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After ‘Southern Comfort Zone’ and ‘Beat This Summer’, both big hits both in the charts and with fans, and an album full of amazing songs, I was really excited to hear the new single. I expected ‘Outstanding In Our Field’, with Dierks Bentley and Hunter Hayes, and I’m still convinced that will be a single at some point, but the announcement of ‘I Can’t Change The World’. It’s a good song, don’t get me wrong, and plenty of people have picked it out as their favorite on the record, but despite the subject matter it just doesn’t resonate with me the way it should.
Maybe I’m a defective human being or something because this has happened before, but there is a whole world of songs from that album I would love to see dusted off and polished up and thrown out onto the radio. ‘I Can’t Change The World’ is a ballad, of which there are excellent ones in abundance on ‘Wheelhouse’, but perhaps it’s appealing to people because of its approach. The only thing I can deduce from its reason for standing out is how unpolished it is for a single. Many of the notes are high and reaching the ends of Brad’s range, yet he is not vocally edited in the slightest and what results is a surprisingly raw performance that contrasts against much of the rest of the album. What helps this effect is that the song is also instrumentally stripped back, based around a few acoustic guitars noodling away and the odd few notes from electric, with limited gentle percussion.
It does develop, the chorus and second verse introducing fiddle, a little banjo, and more of a substantial drum beat. However, the focus is always on Brad’s voice and supporting it through its melodic twists and turns. Yet, they have created a “live” sound and atmosphere despite the song’s development, and this makes it come across more intimate and personal. Brad has really pushed the boat out vocally, with plenty of interesting licks on the guitar (plus solo, naturally), and the lyrics are as heartfelt as his vocal expression. Explaining that he can’t change how harsh and cruel the world is, but the girl in question should let him in because he could change her world, give her love and allow her to trust. I suspect a few people have already proposed to this.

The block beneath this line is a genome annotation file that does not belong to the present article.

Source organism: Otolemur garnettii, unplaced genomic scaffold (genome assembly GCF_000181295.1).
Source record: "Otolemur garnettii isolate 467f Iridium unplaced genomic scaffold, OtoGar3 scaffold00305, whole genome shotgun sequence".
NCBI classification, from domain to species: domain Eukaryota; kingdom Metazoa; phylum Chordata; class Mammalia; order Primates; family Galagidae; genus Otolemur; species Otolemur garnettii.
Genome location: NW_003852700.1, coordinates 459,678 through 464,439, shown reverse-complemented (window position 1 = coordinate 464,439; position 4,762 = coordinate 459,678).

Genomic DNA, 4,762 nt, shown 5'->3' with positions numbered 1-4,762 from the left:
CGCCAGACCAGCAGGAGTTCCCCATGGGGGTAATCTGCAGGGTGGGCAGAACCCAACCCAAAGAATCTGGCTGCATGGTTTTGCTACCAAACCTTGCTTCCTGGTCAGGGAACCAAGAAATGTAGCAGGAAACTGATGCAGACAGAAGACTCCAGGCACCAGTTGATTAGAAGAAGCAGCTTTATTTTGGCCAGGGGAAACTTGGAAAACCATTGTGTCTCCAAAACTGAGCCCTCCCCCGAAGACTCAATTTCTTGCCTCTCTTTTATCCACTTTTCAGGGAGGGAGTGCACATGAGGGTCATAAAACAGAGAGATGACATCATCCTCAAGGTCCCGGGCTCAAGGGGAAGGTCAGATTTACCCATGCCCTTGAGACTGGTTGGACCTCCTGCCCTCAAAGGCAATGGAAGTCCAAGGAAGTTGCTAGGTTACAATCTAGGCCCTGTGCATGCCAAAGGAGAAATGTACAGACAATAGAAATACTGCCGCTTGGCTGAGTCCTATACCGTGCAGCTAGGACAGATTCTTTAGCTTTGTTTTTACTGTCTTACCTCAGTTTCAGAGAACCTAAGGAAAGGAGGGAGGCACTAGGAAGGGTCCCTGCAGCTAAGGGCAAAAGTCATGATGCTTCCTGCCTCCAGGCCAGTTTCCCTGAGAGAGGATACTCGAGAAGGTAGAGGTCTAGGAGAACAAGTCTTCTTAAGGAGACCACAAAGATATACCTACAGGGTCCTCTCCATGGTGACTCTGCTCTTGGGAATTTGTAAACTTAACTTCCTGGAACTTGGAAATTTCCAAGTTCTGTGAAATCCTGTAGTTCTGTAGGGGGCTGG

So maybe you’re confused as to why this review has been written so positively with a negative cloud hanging over. Simple answer is: I don’t know, and I haven’t had coffee yet this morning. It’s well-written and well-produced, and perhaps on other albums it would stand out more. It’s certainly grown on me after many, many listens (album on repeat all summer, duh). I just feel Brad’s not telling the world enough about this album, he’s not showing them everything he should be. But then maybe this rawness will do that.
I’m cautious as to how it will do on the charts too, but fingers crossed. I want about a billion singles released from ‘Wheelhouse’ so it best do well.